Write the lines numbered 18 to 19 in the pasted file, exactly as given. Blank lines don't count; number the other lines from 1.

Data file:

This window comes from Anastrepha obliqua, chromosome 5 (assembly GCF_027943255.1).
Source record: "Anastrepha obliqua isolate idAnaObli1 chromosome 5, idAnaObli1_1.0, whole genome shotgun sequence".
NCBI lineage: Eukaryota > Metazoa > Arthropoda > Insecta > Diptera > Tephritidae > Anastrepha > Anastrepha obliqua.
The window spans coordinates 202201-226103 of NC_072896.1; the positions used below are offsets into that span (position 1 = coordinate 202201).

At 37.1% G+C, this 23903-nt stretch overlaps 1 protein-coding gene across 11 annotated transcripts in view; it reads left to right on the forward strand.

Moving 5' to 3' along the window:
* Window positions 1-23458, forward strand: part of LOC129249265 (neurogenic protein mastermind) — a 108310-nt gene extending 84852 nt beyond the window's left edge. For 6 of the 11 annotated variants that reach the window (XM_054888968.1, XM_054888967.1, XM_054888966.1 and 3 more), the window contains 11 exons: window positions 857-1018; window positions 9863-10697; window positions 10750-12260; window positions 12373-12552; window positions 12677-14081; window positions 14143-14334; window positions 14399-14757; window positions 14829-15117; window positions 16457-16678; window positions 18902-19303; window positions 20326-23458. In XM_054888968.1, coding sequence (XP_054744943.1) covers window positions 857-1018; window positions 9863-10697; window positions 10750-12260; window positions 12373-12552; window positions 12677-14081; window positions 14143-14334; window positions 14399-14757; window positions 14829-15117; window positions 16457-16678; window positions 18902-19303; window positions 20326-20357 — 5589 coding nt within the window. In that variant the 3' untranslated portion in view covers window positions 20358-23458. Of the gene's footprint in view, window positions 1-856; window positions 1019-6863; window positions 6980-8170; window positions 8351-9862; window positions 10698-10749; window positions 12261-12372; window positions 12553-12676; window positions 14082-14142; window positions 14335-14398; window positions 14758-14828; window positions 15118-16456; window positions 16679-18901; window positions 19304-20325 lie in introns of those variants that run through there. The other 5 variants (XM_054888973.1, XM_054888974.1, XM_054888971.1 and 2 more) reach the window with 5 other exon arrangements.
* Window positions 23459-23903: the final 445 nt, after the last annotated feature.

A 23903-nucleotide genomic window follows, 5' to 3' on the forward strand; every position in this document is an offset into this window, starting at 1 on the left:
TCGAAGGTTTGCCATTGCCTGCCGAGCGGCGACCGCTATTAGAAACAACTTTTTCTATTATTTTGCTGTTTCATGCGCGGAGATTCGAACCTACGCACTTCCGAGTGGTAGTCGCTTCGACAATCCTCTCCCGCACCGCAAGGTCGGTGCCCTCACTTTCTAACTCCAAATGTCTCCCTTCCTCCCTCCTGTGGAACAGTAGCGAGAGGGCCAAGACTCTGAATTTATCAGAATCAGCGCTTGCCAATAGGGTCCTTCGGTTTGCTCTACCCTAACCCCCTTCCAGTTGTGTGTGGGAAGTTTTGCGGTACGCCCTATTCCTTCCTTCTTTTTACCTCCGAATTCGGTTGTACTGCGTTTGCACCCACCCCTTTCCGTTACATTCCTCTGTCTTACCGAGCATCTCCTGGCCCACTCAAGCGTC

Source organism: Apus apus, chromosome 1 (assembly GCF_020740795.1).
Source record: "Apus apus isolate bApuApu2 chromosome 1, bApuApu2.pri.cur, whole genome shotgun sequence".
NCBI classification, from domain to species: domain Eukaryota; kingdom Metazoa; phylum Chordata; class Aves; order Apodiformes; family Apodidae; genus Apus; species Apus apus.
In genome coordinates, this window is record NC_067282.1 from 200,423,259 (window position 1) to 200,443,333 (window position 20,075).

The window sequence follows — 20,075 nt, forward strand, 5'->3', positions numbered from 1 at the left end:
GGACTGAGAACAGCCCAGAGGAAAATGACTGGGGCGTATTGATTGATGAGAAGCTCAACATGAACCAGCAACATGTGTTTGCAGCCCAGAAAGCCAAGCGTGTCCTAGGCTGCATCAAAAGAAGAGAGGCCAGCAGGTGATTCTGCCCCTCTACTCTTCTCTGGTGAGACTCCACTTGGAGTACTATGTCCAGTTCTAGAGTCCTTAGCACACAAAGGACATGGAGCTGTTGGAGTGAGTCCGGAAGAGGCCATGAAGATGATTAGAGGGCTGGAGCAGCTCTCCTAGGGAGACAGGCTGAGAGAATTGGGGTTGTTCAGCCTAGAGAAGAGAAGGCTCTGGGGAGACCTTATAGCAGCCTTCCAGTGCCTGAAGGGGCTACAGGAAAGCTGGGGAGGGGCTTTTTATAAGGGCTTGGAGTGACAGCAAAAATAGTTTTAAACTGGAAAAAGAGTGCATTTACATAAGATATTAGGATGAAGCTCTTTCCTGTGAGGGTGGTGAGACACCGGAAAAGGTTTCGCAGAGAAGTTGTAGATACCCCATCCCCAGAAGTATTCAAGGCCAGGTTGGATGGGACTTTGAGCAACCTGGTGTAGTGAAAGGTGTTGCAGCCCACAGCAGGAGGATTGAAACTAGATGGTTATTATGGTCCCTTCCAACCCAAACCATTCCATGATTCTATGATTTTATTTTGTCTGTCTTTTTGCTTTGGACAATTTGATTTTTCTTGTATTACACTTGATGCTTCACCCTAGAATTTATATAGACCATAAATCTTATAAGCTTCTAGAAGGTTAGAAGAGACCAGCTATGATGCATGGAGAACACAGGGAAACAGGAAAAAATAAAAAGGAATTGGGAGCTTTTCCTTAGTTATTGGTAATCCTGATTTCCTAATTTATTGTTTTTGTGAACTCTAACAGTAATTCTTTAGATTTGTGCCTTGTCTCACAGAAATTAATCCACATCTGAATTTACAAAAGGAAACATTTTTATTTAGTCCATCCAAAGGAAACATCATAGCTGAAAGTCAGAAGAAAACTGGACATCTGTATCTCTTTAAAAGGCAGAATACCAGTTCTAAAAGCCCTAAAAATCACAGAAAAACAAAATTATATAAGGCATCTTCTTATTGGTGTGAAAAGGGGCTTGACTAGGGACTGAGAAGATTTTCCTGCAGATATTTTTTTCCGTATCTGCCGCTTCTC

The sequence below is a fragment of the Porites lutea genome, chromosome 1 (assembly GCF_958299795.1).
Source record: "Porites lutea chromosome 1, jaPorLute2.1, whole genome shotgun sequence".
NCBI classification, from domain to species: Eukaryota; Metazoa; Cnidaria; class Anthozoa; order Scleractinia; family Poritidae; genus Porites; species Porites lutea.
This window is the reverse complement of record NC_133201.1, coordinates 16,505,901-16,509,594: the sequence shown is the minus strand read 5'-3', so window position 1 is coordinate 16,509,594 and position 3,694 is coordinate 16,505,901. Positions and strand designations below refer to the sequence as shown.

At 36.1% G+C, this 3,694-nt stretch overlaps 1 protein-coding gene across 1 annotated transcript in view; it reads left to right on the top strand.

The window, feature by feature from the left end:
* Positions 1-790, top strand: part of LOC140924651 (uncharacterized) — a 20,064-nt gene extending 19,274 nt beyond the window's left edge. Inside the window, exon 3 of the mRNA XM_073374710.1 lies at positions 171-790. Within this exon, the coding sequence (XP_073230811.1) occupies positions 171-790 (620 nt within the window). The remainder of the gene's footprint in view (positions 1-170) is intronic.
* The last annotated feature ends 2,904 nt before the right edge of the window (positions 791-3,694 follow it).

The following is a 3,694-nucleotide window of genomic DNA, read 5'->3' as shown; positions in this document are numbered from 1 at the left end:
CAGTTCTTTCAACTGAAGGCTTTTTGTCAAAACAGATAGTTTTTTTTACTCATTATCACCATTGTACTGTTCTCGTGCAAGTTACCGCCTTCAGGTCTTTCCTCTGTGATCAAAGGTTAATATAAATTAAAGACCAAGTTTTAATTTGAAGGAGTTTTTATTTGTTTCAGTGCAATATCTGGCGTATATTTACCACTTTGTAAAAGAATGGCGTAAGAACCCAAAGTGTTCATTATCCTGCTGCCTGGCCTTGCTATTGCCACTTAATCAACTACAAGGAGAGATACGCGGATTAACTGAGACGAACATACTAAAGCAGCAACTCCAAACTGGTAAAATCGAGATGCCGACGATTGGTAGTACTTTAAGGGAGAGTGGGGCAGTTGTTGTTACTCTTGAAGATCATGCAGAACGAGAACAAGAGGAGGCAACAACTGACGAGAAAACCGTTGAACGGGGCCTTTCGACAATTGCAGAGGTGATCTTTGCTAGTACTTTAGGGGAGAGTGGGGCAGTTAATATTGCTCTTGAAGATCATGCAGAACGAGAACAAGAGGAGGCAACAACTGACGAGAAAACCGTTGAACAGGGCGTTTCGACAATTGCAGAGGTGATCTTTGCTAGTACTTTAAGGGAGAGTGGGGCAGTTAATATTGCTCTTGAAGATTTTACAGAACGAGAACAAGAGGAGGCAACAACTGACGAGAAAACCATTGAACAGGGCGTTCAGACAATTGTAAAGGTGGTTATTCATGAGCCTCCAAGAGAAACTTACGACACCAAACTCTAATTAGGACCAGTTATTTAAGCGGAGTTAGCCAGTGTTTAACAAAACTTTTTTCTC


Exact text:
Source record: "Porites lutea chromosome 1, jaPorLute2.1, whole genome shotgun sequence".
NCBI classification, from domain to species: Eukaryota; Metazoa; Cnidaria; class Anthozoa; order Scleractinia; family Poritidae; genus Porites; species Porites lutea.